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August 6, 2021

Tweed trainee manager wins NSW Aboriginal award

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Young Achiever of the Year award winner Paris Robinson with Tweed Shire Council's community development officer Robert Appo. Photo supplied
Award-winning trainee case manager Paris Robinson with Tweed Shire Council’s community development officer, Aboriginal, Robert Appo, who led a successful bid by council to host the Local Government Aboriginal Network Conference in 2016. Photo supplied

A trainee case manager with Tweed Shire Council has been named Young Achiever of the Year at a NSW conference for Aborigines in local government.

Tweed Heads resident Paris Robinson, who has been working with council’s Community Options Program (COPS), said she was extremely honoured by the award, announced during a ceremony for the 2014 Local Government Aboriginal Network Conference in Narrandera last week.

‘This award means so much to me. It’s confirmation that my determination and commitment to my educational and career goals have been successful so far,’ Ms Robinson, 29, said.

‘I was humbled just to have been nominated by my supervisors and cherish my role with the Community Options team, helping other people to meet their goals.

‘Not only does this award warm my heart, it also shows the wider community that once goals are set they can be achieved, no matter who you are and what barriers are in your way.’

Ms Robinson grew up in Sydney’s Waterloo and Redfern areas but proudly identifies as an Aboriginal woman from this region’s Bundjalung country.

She has lived in Tweed Heads for the past 10 years and has worked with Council since October 2013, initially as a work experience placement before gaining employment as a trainee case manager in February.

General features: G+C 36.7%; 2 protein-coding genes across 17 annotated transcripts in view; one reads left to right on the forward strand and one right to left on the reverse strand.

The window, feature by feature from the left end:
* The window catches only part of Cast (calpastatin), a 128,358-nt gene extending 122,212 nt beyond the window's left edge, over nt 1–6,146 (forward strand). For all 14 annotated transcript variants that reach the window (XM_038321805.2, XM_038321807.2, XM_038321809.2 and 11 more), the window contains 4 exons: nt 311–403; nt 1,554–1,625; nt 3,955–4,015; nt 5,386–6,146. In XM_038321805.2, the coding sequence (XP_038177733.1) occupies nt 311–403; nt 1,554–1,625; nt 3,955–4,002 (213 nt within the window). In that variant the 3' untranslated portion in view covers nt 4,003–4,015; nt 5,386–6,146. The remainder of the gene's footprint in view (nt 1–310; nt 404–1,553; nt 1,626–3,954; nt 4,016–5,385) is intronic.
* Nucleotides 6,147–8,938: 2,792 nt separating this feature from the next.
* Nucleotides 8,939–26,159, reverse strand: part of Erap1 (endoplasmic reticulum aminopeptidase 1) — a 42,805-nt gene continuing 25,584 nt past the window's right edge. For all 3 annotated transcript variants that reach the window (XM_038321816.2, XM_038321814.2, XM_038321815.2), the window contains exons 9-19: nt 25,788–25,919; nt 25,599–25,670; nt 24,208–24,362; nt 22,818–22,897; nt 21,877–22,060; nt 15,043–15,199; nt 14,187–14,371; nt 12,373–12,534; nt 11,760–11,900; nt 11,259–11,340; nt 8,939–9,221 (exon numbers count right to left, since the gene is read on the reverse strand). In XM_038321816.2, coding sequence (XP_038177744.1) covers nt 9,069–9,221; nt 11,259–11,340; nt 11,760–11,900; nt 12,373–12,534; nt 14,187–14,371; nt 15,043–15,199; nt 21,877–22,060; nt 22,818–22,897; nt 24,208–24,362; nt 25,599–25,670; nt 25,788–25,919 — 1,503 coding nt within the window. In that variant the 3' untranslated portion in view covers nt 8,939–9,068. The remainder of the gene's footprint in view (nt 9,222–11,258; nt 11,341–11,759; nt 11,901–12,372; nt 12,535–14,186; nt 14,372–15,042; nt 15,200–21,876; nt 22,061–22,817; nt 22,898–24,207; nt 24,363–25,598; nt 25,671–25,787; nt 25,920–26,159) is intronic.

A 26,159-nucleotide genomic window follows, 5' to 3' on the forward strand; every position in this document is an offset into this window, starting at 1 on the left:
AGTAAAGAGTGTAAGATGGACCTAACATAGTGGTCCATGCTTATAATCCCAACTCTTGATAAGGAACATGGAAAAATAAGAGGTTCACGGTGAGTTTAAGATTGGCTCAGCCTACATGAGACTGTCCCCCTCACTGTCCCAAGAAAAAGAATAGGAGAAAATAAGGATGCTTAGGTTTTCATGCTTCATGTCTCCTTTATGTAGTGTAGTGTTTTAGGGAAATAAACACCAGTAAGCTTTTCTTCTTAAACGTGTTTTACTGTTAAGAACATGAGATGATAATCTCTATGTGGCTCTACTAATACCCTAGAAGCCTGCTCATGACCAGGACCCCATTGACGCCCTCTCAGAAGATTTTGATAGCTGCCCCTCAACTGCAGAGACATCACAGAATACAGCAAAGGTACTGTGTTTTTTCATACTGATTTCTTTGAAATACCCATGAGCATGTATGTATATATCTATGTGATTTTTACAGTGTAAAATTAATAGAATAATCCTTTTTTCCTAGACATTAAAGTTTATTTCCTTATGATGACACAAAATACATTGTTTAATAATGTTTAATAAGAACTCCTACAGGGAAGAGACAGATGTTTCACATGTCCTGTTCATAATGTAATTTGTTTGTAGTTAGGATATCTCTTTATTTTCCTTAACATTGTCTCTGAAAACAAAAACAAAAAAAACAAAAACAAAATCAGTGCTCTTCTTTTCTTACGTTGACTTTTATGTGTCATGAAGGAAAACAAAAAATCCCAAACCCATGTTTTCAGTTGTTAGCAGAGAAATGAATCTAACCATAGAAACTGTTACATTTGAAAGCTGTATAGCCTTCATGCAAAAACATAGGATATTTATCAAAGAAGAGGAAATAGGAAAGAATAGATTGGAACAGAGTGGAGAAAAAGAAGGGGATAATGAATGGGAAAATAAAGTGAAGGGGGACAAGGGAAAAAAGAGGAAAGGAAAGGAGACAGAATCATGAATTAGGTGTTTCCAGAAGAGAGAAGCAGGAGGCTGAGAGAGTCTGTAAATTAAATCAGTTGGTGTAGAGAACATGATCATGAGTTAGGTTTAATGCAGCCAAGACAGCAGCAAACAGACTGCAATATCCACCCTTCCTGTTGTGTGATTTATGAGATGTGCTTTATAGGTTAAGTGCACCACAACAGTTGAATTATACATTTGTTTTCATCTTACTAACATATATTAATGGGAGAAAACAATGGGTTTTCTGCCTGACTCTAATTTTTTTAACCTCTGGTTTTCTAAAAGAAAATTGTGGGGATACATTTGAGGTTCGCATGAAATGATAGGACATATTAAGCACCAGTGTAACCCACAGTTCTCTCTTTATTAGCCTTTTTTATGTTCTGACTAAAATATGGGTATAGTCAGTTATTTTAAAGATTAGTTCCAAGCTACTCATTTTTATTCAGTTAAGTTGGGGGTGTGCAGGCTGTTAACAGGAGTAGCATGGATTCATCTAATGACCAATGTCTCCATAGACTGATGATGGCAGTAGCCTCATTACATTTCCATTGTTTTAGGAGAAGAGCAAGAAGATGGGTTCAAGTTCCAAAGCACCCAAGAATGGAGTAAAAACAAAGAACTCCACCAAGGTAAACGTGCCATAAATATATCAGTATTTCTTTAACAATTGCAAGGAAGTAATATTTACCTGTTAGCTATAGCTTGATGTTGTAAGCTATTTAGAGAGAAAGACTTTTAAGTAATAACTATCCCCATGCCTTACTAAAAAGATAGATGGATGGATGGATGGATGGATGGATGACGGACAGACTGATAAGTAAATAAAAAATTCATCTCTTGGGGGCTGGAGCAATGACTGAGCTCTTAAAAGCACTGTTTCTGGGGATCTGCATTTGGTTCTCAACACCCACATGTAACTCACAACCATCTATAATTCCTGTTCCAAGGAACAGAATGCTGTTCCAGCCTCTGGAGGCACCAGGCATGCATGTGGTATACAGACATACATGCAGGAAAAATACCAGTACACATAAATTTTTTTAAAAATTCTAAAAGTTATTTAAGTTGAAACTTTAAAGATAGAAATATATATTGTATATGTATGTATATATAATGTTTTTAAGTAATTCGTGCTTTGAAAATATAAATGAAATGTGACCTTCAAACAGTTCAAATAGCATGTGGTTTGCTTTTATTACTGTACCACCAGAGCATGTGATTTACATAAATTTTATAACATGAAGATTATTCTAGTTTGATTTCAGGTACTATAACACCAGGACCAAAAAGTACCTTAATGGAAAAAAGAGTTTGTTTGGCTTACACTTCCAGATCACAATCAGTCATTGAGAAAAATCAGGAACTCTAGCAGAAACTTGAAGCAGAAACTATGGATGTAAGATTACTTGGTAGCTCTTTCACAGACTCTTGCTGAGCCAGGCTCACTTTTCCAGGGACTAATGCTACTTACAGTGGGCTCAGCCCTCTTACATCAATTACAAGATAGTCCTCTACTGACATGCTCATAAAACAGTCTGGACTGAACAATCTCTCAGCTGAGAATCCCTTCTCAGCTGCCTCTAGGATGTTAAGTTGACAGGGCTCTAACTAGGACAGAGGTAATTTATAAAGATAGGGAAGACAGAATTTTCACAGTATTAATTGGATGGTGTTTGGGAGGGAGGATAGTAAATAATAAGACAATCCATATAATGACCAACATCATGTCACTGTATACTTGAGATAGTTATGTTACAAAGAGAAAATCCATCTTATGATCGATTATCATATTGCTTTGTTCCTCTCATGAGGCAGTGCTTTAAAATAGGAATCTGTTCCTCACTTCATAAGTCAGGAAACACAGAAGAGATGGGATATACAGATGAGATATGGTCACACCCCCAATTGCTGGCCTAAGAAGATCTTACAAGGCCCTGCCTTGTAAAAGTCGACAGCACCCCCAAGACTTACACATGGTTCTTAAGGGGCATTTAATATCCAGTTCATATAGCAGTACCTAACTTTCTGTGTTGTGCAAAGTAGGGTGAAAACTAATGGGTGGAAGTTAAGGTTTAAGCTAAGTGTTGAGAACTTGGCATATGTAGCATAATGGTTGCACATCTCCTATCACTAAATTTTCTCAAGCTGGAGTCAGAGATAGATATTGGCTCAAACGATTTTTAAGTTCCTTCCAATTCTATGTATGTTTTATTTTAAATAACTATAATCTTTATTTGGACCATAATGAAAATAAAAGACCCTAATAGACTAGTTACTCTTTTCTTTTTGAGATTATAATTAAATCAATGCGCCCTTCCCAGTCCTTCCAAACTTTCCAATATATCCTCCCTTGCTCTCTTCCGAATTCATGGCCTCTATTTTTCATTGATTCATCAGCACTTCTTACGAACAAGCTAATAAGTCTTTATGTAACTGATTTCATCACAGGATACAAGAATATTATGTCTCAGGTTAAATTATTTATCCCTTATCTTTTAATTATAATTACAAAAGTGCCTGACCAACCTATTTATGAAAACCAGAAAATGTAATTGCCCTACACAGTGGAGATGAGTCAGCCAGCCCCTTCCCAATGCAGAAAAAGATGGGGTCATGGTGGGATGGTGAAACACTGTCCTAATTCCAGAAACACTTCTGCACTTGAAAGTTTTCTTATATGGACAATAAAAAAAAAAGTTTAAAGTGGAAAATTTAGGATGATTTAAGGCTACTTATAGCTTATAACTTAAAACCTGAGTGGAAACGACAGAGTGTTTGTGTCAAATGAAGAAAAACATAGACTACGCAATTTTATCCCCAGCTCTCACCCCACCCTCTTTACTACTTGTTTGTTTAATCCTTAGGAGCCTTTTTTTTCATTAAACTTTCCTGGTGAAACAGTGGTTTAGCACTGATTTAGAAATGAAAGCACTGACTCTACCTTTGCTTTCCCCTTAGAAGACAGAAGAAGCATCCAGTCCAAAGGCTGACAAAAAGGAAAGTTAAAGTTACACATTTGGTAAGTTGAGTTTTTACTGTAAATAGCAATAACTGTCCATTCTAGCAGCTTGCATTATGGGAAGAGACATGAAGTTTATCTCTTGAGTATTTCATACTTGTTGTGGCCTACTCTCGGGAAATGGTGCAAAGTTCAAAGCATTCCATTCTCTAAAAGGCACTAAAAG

According to her nomination for the award, Ms Robinson had a great deal to contribute to welfare services because of her own experiences in life and her determination to help address issues faced by Aboriginal people.

She is studying for a degree in social welfare and aspires to becoming an Indigenous community development officer or community capacity building officer.

Since starting with council, Ms Robinson has initiated and coordinated an Indigenous forum focusing on planning for the future, and launched plans for a storytelling and photo book project.

She won TAFE NSW’s Gili Award for Indigenous Academic Excellence and is an integral part of the Tweed Aboriginal community, volunteering in a number of groups including the Tweed NAIDOC committee.

Council’s community development officer Robert Appo said Ms Robinson had impressed very quickly during her time as a trainee case manager, with tremendous dedication and hard work.

The Aboriginal Learning Liaison Officer at TAFE NSW’s Kingscliff campus, Michelle Laurie, said Ms Robinson had a lot to offer to help improve the lives of disadvantaged people in the community.

‘She is passionate and advocates articulately for the people she is supporting.

‘Paris has overcome many challenges to apply herself to her studies and to achieve her high level of academic and personal outcomes.’

Council had further success at the conference when it was announced it had won the right to host the event in Tweed Shire in 2016.


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